You’ve identified a quality lead, connected with them and built trust through educational, customer-centric content, and explored solutions along with them. As your buyer goes through their buyer’s journey and you've followed the steps in the Empowered Sales Methodology, the next step is clear: advise them and close the sale. But how?
There is plenty of advice out there on how to close a sale. But negotiating is the step that comes first. As a salesperson, using any of these phrases while negotiating with a quality, qualified potential customer is a great way to make them look elsewhere for a solution.
“Let’s talk about the details later.”
As a [far too experienced] buyer, I can tell you that this is one of the first red flags that will drive me away and to a competitor. The details are what sets you apart. The details are what convinces me, the buyer, of the worth of your product and its value to me. If you’re trying to bypass the details, it makes me believe that you’re hiding something in the fine print that you’d rather I didn’t see.
Instead, lay out the details of the product, service, or package that you’re recommending - and how each will help me solve my business issues.
“This is my final offer.”
Assuming you’ve been following a consultative sales process throughout your trust-building with me, your prospect, the negotiation is a continuation of the conversation. By putting up an ultimatum like “This is my final offer,” you’re not offering solutions - now you’re making the sale the top priority.
Instead, offer many solutions to me. I know my priorities and my business concerns; you enabling me by being flexible empowers me to make the best decision while keeping the relationship with you as the salesperson open and honest.
Often, you’ll be tempted to give a range of prices to me as a prospective buyer; it’ll lessen the blow of the higher number that you actually want me to go for, right? The issue here is that I, your buyer, will always focus on the lower number. It will anchor my perception of the product’s value.
Instead, simply be straightforward about the solution - and the pricing - that you’ve already discussed with me.
“How about a lower price?”
Related to “between,” this phrase also has an affect on the buyer’s perception of value. For example, a retail store that never sells clothing at full-price will have a hard time convincing consumers to pay full price for a new clothing line it releases. The expectation has been set that the price will be lowered, and the clothing is actually worth less to me, the buyer. Similarly, if you as a salesperson offer a lower price as your first negotiation tactic, you’re lowering the value of the product in the eyes of your buyer.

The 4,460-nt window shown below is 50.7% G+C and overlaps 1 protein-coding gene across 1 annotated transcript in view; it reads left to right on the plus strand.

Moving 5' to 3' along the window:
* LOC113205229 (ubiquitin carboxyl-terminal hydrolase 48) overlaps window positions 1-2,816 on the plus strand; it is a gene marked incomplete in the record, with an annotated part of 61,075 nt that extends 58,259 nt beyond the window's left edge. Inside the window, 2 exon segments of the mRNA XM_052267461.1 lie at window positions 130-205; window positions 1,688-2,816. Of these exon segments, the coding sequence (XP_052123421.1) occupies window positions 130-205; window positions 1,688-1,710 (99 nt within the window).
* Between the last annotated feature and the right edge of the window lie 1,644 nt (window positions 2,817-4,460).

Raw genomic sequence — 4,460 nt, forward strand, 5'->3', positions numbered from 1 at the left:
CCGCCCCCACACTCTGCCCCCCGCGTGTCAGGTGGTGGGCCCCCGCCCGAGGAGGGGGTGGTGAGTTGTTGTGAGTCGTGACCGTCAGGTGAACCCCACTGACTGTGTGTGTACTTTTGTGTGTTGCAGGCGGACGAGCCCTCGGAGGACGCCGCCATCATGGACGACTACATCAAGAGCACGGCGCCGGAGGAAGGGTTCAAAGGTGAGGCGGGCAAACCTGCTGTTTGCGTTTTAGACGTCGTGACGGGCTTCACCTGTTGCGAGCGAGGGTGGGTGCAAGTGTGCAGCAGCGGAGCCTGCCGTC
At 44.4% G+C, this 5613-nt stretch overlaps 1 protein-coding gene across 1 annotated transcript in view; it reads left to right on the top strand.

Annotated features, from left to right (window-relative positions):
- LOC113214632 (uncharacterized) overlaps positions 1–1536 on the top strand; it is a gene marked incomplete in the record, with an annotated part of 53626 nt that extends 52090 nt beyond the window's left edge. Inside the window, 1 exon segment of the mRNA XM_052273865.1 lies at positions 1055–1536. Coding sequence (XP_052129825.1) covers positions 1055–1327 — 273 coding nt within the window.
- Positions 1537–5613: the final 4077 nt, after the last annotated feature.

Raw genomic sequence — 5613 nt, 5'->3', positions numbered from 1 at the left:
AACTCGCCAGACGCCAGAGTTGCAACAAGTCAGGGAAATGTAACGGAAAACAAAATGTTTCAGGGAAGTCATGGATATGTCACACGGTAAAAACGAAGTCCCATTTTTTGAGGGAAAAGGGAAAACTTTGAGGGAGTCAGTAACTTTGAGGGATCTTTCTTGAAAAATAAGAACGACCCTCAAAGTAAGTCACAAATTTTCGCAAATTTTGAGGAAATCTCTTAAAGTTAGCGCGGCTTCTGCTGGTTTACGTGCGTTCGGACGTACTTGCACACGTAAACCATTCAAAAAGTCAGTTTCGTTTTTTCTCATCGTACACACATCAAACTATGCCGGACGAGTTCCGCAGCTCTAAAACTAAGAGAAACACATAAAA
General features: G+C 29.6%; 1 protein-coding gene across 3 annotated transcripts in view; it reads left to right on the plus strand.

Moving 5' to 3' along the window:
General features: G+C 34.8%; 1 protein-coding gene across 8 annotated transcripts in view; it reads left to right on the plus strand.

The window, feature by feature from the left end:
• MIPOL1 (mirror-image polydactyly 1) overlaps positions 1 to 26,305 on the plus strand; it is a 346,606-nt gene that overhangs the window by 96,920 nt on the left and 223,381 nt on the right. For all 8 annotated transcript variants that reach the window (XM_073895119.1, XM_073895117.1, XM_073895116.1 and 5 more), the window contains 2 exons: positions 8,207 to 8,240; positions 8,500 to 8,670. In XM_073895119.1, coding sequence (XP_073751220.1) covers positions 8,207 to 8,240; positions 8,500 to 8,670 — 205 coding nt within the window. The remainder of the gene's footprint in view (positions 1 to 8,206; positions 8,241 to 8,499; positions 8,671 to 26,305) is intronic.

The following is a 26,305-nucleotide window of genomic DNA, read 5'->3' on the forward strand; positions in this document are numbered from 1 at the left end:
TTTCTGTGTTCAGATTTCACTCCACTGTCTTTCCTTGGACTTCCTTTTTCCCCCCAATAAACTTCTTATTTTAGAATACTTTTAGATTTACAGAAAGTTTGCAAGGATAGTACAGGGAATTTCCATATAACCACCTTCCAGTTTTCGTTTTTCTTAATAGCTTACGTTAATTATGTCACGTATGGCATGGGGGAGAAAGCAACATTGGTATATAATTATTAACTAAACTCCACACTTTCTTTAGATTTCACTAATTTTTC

Instead, reiterate the value I will receive from your business or service - and the cost of not purchasing.
“I really need to finalize this today.”
We have a tendency to focus on our own pressure, on the reasons why we need to make a deal. That is, after all, the clearest picture you have. However, consultative salespeople are focused on what’s best for the buyer - both the timing and the solution to their problem. That’s part of the diagnostic stage of growth-driven sales.
Instead, successful negotiators ask, "What is the pressure on the other side in this negotiation?" You will feel more powerful when you recognize the reasons I have to say “yes.”
This, and any other patronizing phrase that makes me, the listener - your potential customer - feel dumb, should be avoided at all cost. Assuming that I don’t understand my own problem acutely (the entire reason I’m looking for a solution!) is condescending and will leave me searching for another provider who respects me as a person and a buyer.
Instead, keep the focus on the buyer. Respect that they’re searching for a solution provider, and make it clear that you have their best interests in mind.
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